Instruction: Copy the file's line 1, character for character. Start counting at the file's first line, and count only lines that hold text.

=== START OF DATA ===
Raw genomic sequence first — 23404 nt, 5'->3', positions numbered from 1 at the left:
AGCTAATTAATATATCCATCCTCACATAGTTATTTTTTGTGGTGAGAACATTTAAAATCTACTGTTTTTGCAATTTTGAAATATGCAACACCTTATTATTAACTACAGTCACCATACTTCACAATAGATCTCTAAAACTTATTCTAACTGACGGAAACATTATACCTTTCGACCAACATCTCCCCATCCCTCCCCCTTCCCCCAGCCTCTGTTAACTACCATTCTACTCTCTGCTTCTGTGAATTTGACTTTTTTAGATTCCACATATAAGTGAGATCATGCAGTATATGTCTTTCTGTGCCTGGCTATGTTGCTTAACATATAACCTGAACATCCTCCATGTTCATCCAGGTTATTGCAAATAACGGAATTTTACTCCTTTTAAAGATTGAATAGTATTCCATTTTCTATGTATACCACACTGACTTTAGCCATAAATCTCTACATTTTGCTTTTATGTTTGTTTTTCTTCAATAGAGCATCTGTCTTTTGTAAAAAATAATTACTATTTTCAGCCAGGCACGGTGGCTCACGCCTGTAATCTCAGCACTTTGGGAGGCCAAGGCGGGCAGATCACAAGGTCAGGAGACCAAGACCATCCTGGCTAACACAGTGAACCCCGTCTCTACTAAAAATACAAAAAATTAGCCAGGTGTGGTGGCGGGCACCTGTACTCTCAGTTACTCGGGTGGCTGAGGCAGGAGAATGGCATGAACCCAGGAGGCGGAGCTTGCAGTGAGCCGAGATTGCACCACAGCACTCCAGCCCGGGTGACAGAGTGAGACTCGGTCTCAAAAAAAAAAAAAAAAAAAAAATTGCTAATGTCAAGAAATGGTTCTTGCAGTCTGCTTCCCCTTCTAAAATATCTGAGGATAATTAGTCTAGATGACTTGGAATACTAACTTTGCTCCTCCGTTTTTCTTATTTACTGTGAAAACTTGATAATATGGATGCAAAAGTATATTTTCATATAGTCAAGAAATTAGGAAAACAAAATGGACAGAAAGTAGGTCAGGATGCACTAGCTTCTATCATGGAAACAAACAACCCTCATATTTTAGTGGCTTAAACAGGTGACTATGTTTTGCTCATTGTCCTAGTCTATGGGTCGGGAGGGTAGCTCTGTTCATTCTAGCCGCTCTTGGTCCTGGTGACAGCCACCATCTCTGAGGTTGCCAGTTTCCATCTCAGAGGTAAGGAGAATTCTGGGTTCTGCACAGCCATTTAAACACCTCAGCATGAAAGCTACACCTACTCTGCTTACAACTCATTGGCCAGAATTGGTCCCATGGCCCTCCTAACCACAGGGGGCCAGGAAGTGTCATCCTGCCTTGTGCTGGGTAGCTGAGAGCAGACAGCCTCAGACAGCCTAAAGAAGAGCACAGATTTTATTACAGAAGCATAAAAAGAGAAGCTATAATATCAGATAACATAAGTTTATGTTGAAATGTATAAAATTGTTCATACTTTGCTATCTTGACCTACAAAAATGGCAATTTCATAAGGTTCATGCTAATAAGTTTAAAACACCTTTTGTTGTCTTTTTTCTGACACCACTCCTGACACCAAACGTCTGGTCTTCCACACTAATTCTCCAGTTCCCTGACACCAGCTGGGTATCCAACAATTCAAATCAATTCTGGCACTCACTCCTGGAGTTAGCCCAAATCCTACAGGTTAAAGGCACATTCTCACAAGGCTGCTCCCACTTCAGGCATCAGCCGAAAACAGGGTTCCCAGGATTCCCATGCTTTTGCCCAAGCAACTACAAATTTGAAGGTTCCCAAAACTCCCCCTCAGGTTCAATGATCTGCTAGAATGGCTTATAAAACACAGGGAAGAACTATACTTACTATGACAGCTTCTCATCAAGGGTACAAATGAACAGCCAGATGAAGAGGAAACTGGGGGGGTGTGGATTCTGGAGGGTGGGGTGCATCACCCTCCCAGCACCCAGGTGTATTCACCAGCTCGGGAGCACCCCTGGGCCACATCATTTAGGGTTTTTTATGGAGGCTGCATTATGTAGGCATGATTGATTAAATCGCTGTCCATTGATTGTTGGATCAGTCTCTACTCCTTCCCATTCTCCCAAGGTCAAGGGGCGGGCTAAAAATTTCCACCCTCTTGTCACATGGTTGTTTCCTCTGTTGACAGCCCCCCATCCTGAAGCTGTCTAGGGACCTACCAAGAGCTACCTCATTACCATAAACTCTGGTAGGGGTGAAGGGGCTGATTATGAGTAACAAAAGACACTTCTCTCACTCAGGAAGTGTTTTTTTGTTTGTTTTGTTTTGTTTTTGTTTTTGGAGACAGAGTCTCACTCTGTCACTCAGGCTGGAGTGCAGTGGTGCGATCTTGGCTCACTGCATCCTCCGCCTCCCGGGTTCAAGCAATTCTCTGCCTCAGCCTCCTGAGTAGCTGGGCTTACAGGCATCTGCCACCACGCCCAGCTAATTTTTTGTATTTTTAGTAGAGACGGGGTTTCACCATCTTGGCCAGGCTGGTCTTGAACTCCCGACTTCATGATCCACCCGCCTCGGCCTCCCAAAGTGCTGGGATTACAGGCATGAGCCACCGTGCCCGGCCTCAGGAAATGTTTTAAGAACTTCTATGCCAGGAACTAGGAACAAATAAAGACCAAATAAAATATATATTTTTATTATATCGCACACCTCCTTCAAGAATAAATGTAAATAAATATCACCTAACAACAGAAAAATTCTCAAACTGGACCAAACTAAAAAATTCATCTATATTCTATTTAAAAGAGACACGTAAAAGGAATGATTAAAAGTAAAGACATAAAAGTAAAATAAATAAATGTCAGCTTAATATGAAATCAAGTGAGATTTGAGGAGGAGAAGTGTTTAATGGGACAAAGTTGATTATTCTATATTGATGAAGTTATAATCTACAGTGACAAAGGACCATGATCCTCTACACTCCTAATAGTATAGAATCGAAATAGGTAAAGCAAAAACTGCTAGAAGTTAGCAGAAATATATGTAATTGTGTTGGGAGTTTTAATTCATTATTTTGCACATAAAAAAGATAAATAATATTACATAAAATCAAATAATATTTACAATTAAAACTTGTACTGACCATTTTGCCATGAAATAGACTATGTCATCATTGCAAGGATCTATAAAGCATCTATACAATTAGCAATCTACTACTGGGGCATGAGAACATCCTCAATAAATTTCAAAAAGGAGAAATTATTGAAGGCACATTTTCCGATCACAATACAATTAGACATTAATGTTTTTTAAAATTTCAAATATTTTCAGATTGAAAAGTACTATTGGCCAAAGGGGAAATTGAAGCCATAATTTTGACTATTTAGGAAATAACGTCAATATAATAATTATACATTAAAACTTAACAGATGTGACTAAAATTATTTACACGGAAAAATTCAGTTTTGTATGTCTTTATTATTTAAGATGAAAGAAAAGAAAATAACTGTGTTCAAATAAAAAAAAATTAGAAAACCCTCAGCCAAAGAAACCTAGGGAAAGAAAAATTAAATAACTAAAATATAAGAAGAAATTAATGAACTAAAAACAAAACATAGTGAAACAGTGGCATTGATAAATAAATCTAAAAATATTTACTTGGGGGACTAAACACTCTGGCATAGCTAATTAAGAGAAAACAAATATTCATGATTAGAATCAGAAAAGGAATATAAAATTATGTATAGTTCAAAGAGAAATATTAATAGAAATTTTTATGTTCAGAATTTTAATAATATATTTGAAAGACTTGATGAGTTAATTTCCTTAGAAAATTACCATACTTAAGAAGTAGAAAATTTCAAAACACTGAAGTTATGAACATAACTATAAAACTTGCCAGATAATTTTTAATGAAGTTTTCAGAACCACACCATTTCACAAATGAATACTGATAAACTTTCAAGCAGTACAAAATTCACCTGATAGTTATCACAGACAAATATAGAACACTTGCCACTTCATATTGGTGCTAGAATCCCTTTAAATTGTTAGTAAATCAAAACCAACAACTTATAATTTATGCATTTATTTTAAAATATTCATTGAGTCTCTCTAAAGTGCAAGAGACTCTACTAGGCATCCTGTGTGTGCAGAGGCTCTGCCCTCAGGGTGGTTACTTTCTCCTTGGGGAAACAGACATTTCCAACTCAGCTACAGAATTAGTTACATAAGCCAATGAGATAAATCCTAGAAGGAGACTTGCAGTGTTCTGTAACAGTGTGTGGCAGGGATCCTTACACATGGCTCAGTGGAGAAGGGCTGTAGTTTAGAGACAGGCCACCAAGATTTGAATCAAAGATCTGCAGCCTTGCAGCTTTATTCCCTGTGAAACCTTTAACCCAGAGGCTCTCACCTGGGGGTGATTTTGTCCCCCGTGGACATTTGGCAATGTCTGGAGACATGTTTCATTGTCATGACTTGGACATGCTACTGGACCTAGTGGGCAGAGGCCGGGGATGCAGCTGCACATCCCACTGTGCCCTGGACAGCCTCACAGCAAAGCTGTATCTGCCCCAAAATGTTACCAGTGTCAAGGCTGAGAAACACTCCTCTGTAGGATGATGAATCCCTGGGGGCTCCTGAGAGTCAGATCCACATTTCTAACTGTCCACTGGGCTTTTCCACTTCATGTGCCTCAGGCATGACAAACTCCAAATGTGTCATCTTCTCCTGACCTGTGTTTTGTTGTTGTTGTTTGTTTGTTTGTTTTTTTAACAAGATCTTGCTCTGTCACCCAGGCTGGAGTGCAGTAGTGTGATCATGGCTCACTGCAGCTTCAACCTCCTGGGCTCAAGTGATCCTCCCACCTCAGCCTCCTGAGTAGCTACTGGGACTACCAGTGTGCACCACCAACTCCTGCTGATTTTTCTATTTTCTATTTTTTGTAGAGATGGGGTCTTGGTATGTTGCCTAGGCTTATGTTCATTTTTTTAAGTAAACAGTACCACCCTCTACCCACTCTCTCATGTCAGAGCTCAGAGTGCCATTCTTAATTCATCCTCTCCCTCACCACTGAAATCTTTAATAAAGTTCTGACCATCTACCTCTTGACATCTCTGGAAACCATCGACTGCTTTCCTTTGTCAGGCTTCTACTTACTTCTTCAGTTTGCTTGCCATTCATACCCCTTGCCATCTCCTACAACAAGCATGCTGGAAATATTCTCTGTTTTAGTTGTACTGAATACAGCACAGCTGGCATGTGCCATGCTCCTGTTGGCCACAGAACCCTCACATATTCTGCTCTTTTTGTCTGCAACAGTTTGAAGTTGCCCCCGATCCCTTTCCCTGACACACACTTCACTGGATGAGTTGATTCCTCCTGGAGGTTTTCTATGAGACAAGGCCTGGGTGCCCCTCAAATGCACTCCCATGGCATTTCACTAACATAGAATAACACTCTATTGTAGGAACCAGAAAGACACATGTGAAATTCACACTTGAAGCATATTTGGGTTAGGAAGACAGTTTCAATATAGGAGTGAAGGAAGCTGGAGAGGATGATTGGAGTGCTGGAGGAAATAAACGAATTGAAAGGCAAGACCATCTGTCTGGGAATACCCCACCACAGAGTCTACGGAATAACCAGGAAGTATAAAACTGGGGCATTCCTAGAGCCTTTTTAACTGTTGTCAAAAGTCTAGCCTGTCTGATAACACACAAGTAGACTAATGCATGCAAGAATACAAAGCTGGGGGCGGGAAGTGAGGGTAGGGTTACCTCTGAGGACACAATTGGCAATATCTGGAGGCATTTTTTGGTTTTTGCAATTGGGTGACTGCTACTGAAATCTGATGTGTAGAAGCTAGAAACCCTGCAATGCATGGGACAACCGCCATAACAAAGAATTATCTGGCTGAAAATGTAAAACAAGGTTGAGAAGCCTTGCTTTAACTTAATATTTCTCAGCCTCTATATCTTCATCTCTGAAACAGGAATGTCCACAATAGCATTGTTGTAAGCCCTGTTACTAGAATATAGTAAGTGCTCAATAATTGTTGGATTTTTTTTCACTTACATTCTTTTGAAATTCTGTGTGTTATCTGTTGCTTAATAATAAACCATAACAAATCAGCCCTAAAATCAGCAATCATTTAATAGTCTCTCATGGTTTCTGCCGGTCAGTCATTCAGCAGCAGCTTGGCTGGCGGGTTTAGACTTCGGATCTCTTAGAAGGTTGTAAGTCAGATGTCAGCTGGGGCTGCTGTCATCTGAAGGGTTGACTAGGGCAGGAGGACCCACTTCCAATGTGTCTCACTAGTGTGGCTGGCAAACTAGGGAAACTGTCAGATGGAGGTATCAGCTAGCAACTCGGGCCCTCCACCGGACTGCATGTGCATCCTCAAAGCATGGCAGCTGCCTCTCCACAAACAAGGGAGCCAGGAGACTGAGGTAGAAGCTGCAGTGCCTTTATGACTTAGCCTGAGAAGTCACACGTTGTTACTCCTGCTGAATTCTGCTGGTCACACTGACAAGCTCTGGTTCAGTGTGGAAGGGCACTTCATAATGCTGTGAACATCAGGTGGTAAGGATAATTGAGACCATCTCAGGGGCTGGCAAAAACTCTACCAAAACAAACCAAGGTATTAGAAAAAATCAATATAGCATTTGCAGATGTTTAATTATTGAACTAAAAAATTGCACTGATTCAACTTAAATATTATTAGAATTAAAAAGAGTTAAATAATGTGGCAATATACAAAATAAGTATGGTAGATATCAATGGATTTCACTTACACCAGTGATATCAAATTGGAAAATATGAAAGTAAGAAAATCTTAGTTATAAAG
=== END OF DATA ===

Raw genomic sequence first — 23404 nt, 5'->3', positions numbered from 1 at the left: